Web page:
The U.S. Federal Trade Commission said it has charged an online marketer with promising next-day shipment of facemasks and other personal protective equipment for the COVID-19 pandemic despite that shipment of purchased goods often “took weeks.” The FTC complaint against Supergooddeals.com and its owner, Kevin Lipsitz, was accompanied by a complaint filed by the U.S. Attorney’s Office for the Eastern District of New York. Andrew Smith, director of the FTC’s Bureau of Consumer Protection, said “unscrupulous merchants are taking advantage of consumers in their hour of need,” adding that the agency “will not tolerate this.” Smith said the FTC is “working closely with criminal authorities to put a stop to it.”
Neovasc Inc., of Minneapolis, said the FDA has set an Oct. 27, 2020, meeting of the circulatory systems advisory committee to provide feedback for the PMA for the company’s Reducer device for treatment of refractory angina pectoris. Neovasc obtained a CE mark for the device in 2011, suggesting a 10-year device lag if the FDA does not approve the application by the end of the current year.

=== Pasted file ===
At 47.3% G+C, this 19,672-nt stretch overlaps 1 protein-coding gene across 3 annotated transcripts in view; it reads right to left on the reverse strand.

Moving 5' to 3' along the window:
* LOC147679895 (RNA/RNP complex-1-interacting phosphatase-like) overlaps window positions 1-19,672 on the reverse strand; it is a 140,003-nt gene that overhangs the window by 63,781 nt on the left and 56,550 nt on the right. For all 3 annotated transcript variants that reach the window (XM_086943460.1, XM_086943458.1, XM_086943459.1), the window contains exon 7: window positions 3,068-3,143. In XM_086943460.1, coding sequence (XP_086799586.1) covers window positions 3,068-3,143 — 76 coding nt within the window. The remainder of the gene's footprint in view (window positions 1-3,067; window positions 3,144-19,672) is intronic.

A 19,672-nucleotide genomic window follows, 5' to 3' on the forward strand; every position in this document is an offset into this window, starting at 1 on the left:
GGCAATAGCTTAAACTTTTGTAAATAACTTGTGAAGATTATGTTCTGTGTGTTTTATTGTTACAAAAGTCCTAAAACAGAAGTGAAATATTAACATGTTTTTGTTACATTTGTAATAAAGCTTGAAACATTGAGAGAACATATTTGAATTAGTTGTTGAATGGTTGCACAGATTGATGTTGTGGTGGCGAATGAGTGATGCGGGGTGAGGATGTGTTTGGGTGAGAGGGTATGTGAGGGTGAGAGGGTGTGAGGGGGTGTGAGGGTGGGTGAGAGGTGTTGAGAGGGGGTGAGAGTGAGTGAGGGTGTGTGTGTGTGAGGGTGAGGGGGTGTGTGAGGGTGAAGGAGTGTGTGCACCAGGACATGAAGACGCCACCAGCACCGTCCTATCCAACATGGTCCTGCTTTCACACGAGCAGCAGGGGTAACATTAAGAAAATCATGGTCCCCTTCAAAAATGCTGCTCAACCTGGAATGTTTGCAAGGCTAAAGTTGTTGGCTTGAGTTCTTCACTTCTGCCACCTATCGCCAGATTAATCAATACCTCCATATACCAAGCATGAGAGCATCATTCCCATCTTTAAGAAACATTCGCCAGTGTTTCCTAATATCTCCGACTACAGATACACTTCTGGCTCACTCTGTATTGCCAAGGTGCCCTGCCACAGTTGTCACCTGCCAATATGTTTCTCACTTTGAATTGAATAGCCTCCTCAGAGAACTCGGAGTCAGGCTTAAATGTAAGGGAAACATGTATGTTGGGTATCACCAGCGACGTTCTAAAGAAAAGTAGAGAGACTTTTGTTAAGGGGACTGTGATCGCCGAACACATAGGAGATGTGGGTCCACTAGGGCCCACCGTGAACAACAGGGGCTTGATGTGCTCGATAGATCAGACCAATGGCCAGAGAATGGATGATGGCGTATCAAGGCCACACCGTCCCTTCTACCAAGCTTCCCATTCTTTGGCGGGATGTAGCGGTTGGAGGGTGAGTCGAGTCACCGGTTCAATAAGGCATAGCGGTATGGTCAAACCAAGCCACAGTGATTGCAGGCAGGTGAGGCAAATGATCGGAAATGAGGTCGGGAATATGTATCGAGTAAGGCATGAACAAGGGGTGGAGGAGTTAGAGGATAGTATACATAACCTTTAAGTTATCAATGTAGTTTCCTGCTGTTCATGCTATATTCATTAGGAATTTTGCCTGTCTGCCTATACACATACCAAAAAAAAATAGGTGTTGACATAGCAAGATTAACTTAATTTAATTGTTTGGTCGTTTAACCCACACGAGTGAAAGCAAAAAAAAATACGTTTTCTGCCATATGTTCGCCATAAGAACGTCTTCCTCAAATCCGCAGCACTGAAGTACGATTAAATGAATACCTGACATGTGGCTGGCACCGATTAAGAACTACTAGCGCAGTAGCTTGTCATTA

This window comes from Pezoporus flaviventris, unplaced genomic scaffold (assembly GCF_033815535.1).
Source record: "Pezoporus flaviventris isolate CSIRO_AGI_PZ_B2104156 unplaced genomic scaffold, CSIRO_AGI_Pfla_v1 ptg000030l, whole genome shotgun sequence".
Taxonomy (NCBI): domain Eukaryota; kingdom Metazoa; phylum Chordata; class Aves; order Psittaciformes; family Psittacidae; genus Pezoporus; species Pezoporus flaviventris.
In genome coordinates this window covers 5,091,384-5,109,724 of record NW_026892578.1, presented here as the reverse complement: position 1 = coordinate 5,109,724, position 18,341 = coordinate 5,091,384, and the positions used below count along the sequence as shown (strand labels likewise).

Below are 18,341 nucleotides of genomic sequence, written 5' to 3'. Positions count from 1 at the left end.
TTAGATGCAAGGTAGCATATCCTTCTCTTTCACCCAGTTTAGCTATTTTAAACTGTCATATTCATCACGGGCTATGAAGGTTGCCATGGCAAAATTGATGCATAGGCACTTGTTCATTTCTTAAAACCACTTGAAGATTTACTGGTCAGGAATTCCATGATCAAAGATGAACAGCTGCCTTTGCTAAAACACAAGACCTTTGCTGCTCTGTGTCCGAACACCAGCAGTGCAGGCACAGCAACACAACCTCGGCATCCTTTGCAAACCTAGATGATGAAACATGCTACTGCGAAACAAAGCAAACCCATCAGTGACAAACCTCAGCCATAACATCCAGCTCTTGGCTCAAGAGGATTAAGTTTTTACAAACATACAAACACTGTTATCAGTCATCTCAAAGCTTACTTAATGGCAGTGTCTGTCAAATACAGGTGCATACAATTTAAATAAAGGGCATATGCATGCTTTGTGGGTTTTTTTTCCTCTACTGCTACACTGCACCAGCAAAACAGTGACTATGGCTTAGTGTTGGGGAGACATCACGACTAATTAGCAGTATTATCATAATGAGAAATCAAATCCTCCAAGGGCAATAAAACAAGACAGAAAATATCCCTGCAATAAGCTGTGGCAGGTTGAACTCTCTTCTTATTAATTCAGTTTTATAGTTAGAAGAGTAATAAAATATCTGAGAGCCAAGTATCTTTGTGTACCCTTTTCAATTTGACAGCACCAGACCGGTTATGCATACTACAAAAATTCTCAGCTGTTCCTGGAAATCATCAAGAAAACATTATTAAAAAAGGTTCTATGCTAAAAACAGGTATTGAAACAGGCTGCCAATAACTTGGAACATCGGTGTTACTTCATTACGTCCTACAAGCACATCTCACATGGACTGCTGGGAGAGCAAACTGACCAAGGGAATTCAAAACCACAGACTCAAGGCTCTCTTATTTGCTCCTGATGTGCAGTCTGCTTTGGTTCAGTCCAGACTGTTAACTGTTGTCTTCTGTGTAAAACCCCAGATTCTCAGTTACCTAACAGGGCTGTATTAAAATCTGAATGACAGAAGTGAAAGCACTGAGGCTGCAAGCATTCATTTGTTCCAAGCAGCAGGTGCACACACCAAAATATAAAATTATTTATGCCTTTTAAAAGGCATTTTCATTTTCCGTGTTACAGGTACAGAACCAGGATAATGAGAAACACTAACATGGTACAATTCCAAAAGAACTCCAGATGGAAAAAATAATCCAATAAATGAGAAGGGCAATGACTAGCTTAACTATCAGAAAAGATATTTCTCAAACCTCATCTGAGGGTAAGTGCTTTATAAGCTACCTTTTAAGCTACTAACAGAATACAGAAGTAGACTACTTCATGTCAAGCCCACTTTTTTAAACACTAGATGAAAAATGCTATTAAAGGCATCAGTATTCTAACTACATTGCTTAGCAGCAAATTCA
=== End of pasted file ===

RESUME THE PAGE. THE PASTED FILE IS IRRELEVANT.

The U.S. Medicare Payment Advisory Commission (MedPAC) said the proposal to use Medicare Advantage (MA) or commercial payer rates to set Medicare rates as described in the draft Medicare inpatient rule for fiscal 2021 “would be circular.” The inpatient draft floats the notion of obtaining MA payment rates for each Medicare severity-adjusted diagnostic-related group, which the Centers for Medicare and Medicaid Services (CMS) would use to set rates for the associated services under fee-for-service (FFS) care, and MedPAC said such a proposal “may appear reasonable” at first glance. This is because MA plans serve roughly a third of all Medicare beneficiaries, and because the discharge mix for MA plans is similar to that of FFS discharges. However, the commission said also there is a substantial amount of evidence suggesting that MA plans base their rates on FFS weights, and that evidence in the literature further suggests that MA plan rates are “commonly set at 100% of FFS rates.” Another point of caution is that the rates negotiated by payers exhibit a wide degree of variance, including instances in which the rates paid by commercial carriers “can vary by more than 100%, depending on the insurer’s market power.” Hospitals may also be disinclined to lower the rates they charge for specialty services that are otherwise unavailable in a given market, MedPAC said.